New weather insurance offered
Farmers know every season begins a new battle against uncontrollable weather challenges. But it seems like extreme weather events have become the norm in recent years.
“Our customers tell us the weather on their farms is more extreme and less predictable than it was even five or 10 years ago,” says David Friedberg, founder and CEO of The Climate Corporation. “Farmers say the last couple of years’ weather isn’t anything like they’ve experienced or any of the generations farming their land in the past have experienced.”
Addressing the extreme weather is a new weather risk management tool for corn and soybean growers. Total Weather Insurance, or TWI, from The Climate Corporation is a full-season weather insurance program that provides farmers with the ability to lock in profits by protecting against weather events that cause production shortfalls.
• This new type of crop insurance concept doesn’t replace federal crop insurance.
• It is a policy that is based on weather events, not on crop performance.
• The company enhanced the product and added approved agents to assist growers.
The program uses location-specific agronomic data to protect against growing-season weather events that negatively impact yields. TWI coverage goes above and beyond the federal multiperil crop insurance, helping farmers protect their profits from adverse weather. Depending on what coverage you choose, you can get paid if May is a wipeout due to too much rain or if July turns out too hot and dry.
Protecting against weather
In 2011 TWI was available from Weather Bill. In October, the company changed its name to The Climate Corporation.
Jeff Hamlin of The Climate Corporation says TWI isn’t meant to replace federal crop insurance. Instead, it’s designed as a supplement to help farmers capture the value of those top 40 or 50 bushels of corn per acre that might be lost to weather extremes. You may say, “I hate to pay the premium for crop insurance now. Why would I want to pay more?” However, you need to check this product out first, says Hamlin.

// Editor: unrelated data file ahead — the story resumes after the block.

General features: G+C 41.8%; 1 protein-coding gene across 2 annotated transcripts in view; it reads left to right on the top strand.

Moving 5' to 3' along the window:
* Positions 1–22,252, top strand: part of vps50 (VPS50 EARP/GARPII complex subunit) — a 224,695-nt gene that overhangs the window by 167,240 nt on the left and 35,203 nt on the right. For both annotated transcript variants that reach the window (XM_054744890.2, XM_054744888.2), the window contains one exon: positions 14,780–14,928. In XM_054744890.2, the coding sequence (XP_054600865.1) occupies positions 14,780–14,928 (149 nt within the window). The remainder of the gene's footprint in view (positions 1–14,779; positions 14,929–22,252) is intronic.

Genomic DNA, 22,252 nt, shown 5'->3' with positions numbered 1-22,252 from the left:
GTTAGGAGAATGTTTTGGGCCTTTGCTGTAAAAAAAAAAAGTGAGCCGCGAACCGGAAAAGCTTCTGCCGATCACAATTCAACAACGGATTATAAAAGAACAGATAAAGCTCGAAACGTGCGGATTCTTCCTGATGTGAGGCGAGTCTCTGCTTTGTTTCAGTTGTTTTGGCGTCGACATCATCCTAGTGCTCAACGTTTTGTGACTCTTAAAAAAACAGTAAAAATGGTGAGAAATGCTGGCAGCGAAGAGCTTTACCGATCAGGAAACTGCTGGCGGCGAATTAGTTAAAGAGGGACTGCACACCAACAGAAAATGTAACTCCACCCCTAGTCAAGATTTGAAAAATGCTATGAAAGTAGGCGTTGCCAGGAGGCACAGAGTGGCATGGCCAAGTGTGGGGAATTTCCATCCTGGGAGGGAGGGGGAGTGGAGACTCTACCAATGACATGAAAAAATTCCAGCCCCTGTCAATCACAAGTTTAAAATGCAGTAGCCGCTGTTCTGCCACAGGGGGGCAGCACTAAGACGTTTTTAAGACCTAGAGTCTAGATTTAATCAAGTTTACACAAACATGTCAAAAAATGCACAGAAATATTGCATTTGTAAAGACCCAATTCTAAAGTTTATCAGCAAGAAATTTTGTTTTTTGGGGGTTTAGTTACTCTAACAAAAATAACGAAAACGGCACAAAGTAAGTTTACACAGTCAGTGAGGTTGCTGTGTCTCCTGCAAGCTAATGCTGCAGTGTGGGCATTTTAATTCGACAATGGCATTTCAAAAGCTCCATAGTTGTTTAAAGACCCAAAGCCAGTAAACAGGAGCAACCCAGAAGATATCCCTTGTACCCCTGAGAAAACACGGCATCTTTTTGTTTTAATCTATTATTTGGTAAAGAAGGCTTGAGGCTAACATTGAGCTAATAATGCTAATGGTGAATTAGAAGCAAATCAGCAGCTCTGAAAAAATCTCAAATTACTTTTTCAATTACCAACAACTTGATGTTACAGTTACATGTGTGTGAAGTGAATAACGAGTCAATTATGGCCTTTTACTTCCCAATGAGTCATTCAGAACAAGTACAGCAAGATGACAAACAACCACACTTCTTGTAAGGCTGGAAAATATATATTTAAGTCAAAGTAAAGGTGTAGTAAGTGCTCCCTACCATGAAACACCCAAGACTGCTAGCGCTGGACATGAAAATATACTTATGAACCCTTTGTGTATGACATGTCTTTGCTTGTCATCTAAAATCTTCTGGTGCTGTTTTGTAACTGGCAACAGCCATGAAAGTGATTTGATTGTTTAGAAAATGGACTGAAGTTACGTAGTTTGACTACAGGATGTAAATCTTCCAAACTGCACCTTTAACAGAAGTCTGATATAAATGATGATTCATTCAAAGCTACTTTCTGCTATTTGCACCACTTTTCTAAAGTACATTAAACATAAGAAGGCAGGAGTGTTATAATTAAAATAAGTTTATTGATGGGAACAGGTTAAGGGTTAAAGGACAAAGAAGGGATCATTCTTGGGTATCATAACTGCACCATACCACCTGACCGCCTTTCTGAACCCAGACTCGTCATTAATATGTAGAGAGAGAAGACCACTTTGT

TWI policies offer the opportunity to bridge the gap between what crop insurance covers in case of disaster, and your original yield goal. For example, if crop insurance makes your corn crop whole to 120 bushels per acre, but your goal was 180 bushels per acre, you may be able to farm next year, but you may not net much profit. Restoring profitability is the niche this company hopes to carve out.
TWI doesn’t pay off at the end of the year based on how your crops performed. Instead, you pick parameters, such as an amount of rainfall in May, or number of 93 degrees F or higher days during pollination for corn. If weather exceeds those limits you get a check, soon after the event, no questions asked. What the crop actually yields is irrelevant. It’s all done on numbers, averages and statistics for weather, soil type and yields.
Different policy this year
The product this company is offering for 2012 is considerably different than what it offered before, says Hamlin. It’s more localized to your own area and even your soils. You have a say in picking the risks you want covered.
If your soils are droughty, expect to pay a higher premium. However, premiums aren’t paid until the end of the crop year. Another consideration is when a TWI policy pays you; it doesn’t affect what you get from federal crop insurance. The deadline to sign up for TWI is right around the corner, March 15.
You can learn more at www.climate.com.
Local crop insurance agents are offering the product. The company itself has geared up, increasing its staff. An influx of cash from outside investors has allowed The Climate Corporation to ramp up. The company spreads its risks, says Hamlin, by covering all sorts of crops all over the country. “It’s all about numbers and localized data,” he adds. “We want to help farmers fill the gap over and above what federal crop insurance covers.”
Source: The Climate Corporation
This article published in the February, 2012 edition of WESTERN FARMER-STOCKMAN.
All rights reserved. Copyright Farm Progress Cos. 2012.